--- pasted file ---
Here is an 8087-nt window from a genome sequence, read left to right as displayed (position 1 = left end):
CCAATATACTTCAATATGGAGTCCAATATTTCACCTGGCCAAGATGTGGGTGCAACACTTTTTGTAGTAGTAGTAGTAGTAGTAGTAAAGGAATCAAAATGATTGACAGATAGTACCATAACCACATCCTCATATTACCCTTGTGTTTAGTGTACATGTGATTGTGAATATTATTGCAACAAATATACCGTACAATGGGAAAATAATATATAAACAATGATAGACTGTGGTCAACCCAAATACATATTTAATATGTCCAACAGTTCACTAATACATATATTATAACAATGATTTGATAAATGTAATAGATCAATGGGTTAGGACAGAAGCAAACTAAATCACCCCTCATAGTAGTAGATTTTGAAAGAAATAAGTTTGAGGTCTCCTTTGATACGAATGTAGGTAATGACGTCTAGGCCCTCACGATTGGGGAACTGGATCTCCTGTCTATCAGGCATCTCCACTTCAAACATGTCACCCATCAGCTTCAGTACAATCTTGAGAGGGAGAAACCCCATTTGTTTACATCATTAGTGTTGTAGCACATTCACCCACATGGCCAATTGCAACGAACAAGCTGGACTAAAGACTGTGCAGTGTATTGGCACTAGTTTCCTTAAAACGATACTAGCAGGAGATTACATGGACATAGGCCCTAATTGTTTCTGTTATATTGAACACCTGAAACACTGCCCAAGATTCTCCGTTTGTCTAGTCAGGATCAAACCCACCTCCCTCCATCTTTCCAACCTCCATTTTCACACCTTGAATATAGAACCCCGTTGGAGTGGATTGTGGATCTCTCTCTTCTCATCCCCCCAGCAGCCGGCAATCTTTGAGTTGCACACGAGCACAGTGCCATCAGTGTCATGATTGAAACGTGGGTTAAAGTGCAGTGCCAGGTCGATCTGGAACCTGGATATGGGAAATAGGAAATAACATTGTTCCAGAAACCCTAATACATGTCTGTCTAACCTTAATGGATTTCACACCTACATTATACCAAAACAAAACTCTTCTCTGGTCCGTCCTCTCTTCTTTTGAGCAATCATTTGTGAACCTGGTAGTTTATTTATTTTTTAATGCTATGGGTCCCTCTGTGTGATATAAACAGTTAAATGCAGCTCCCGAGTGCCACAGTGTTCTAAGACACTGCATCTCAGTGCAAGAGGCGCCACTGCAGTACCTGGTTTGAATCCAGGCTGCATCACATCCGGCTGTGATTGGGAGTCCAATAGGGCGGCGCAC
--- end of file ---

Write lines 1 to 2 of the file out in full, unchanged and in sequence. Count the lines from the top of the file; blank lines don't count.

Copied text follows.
Here is an 8087-nt window from a genome sequence, read left to right as displayed (position 1 = left end):
CCAATATACTTCAATATGGAGTCCAATATTTCACCTGGCCAAGATGTGGGTGCAACACTTTTTGTAGTAGTAGTAGTAGTAGTAGTAAAGGAATCAAAATGATTGACAGATAGTACCATAACCACATCCTCATATTACCCTTGTGTTTAGTGTACATGTGATTGTGAATATTATTGCAACAAATATACCGTACAATGGGAAAATAATATATAAACAATGATAGACTGTGGTCAACCCAAATACATATTTAATATGTCCAACAGTTCACTAATACATATATTATAACAATGATTTGATAAATGTAATAGATCAATGGGTTAGGACAGAAGCAAACTAAATCACCCCTCATAGTAGTAGATTTTGAAAGAAATAAGTTTGAGGTCTCCTTTGATACGAATGTAGGTAATGACGTCTAGGCCCTCACGATTGGGGAACTGGATCTCCTGTCTATCAGGCATCTCCACTTCAAACATGTCACCCATCAGCTTCAGTACAATCTTGAGAGGGAGAAACCCCATTTGTTTACATCATTAGTGTTGTAGCACATTCACCCACATGGCCAATTGCAACGAACAAGCTGGACTAAAGACTGTGCAGTGTATTGGCACTAGTTTCCTTAAAACGATACTAGCAGGAGATTACATGGACATAGGCCCTAATTGTTTCTGTTATATTGAACACCTGAAACACTGCCCAAGATTCTCCGTTTGTCTAGTCAGGATCAAACCCACCTCCCTCCATCTTTCCAACCTCCATTTTCACACCTTGAATATAGAACCCCGTTGGAGTGGATTGTGGATCTCTCTCTTCTCATCCCCCCAGCAGCCGGCAATCTTTGAGTTGCACACGAGCACAGTGCCATCAGTGTCATGATTGAAACGTGGGTTAAAGTGCAGTGCCAGGTCGATCTGGAACCTGGATATGGGAAATAGGAAATAACATTGTTCCAGAAACCCTAATACATGTCTGTCTAACCTTAATGGATTTCACACCTACATTATACCAAAACAAAACTCTTCTCTGGTCCGTCCTCTCTTCTTTTGAGCAATCATTTGTGAACCTGGTAGTTTATTTATTTTTTAATGCTATGGGTCCCTCTGTGTGATATAAACAGTTAAATGCAGCTCCCGAGTGCCACAGTGTTCTAAGACACTGCATCTCAGTGCAAGAGGCGCCACTGCAGTACCTGGTTTGAATCCAGGCTGCATCACATCCGGCTGTGATTGGGAGTCCAATAGGGCGGCGCAC